The Toronto Railway Museum is open! Please click here for more information.     
Click Here to
join the TRHA
discussion group.

Powered by Blogger


Restoration of our Porter 0-4-0 narrow gauge compressed air locomotive

Recently, an historic Porter 0-4-0 compressed air locomotive was donated to the Toronto Railway Historical Association.  Above we see it on arrival at the Museum.
Work on restoring the locomotive has begun in earnest. Her is a report by Michael Guy, our Chief Engineer, who is leading a team of volunteers in this work:
"The locomotive came to us in an intact but "stuck" condition - nothing moved or turned. It was in very good shape for having been outside on display for sixty years but it was time for some TLC. Over the last several weeks we have been engaged in stripping it down to the frame which came with a few challenges but we were successful in getting the wheels and axles off last week without doing damage to anything important. Only one bolt had to be drilled out, all the rest of them came out with liberal use of penetrating oil and soft-hammer persuasion. The pistons and cylinders were looked at first a few weeks ago and proved to be in A-1 ex-factory condition. This more than anything else is what encouraged us to proceed. This being a compressed-air locomotive, the cylinders were not fitted with condensate drains and both had about a half-pint of oil in them. The air tank is likewise in perfect condition except for some minor surface corrosion under the sand dome.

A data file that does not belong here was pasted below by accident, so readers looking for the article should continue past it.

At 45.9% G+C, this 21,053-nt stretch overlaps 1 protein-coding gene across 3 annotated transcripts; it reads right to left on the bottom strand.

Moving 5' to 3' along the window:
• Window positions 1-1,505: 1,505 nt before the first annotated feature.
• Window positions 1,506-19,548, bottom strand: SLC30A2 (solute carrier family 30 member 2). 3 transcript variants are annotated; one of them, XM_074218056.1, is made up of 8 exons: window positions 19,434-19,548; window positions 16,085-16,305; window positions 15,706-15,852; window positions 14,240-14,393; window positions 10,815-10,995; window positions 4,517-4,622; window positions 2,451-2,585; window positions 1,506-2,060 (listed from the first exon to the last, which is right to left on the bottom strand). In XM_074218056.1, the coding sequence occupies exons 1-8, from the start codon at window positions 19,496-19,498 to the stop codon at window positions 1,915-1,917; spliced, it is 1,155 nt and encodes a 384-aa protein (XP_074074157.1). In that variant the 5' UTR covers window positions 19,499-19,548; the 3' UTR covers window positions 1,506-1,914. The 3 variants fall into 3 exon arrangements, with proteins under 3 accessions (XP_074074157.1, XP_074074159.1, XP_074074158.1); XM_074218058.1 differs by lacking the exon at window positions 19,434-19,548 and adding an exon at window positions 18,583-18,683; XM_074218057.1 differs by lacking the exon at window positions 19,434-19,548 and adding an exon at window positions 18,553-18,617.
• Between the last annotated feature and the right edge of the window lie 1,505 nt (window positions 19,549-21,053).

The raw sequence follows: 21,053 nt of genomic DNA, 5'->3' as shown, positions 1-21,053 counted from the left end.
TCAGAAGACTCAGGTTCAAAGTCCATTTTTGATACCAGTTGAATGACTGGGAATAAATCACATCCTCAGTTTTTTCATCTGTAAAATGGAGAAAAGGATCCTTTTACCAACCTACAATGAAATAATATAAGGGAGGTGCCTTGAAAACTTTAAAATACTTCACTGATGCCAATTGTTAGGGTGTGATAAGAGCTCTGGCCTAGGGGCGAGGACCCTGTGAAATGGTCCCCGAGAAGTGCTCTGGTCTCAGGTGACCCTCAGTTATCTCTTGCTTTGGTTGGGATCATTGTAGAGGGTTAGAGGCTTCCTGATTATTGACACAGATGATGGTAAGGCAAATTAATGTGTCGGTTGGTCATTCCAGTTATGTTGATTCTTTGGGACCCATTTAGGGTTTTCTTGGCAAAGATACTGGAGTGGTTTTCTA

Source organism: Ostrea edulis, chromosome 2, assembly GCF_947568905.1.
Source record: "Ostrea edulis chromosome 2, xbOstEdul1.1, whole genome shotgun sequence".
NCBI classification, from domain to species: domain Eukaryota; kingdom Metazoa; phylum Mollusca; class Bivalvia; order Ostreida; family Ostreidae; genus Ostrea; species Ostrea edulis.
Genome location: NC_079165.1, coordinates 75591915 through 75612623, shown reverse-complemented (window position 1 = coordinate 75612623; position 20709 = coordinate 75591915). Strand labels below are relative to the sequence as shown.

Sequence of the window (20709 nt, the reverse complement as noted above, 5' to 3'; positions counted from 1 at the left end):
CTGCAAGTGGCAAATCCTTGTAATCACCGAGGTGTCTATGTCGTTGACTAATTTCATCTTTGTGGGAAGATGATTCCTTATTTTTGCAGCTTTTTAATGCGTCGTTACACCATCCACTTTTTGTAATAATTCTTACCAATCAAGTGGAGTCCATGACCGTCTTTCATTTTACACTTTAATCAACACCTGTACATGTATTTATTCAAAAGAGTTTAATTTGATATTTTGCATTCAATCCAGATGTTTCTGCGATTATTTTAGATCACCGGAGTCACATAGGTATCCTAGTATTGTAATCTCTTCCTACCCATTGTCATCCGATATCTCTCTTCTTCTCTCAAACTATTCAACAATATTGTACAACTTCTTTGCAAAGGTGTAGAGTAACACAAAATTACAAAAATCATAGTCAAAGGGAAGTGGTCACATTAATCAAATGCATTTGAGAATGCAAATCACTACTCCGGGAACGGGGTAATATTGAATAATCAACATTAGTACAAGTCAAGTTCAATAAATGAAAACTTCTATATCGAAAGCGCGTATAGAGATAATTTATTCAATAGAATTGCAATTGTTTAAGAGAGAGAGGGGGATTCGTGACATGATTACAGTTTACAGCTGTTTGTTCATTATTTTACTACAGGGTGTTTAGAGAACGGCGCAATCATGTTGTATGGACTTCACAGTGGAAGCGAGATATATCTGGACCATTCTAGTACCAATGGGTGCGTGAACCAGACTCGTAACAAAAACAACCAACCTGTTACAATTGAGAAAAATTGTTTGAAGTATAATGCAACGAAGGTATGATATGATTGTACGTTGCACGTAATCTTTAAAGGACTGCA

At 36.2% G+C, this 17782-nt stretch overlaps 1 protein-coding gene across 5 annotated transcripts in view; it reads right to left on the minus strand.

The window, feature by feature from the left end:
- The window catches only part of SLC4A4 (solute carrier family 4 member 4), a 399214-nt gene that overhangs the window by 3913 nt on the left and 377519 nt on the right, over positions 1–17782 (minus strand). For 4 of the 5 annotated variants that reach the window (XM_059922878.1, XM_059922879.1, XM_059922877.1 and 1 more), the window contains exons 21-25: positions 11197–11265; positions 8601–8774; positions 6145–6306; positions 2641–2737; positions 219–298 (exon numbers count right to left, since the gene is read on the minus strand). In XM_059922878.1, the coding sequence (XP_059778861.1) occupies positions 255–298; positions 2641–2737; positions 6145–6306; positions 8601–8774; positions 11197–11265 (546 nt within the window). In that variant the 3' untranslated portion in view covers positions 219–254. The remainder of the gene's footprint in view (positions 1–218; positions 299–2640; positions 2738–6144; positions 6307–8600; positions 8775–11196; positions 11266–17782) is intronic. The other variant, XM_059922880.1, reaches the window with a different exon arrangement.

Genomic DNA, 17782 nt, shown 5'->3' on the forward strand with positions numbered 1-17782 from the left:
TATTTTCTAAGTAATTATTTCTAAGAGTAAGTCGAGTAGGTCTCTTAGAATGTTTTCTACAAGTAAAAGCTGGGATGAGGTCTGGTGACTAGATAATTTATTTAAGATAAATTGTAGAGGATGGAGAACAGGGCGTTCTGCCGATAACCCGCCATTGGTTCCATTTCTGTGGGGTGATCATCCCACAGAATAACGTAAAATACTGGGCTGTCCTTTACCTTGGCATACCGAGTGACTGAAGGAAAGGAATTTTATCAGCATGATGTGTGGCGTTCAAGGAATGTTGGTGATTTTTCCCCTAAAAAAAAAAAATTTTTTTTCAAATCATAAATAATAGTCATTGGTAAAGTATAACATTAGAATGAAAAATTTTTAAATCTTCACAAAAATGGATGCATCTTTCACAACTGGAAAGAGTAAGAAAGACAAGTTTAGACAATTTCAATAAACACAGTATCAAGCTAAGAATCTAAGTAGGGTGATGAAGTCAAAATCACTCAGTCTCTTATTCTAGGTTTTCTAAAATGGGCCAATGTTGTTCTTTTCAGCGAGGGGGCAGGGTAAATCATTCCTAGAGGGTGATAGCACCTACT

The wooden cab is not original and is in quite good condition. It will get work over the winter to replace some siding, the roof membrane and a refinish. All the sheet metal associated with the cab was rotted away and is being replaced. The wood pilot beam is being replaced, the wood drag beam is being repaired.

In the photos below you can see the present state of the project. Disassembly is complete and we are set to begin cleaning and reassembling components. In fact this has already started with cleaning of frame, axleboxes, pedestal liners and wedges. The big surprise here was that such a tiny locomotive actually had refinements such as liners and wedges.

The four leaf springs have been disassembled and cleaned. We only found one broken leaf which is being replaced by a local spring shop. Our thanks go to John Hatsios at Hardick Spring for expert advice and assistance.
The next challenge is the state of the axle journals which are heavily corroded. It seems likely we will need to re-machine them and fit split sleeves to bring the diameter back up. There may be other options and we are looking into alternative approaches to this. If anyone reading this has applicable expertise, please contact me off list." - Michael Guy

Posting and images by Michael Guy
 Click on each image for a closer look!

News and Events About Us Museum Collections History Links Contact Us Resources Home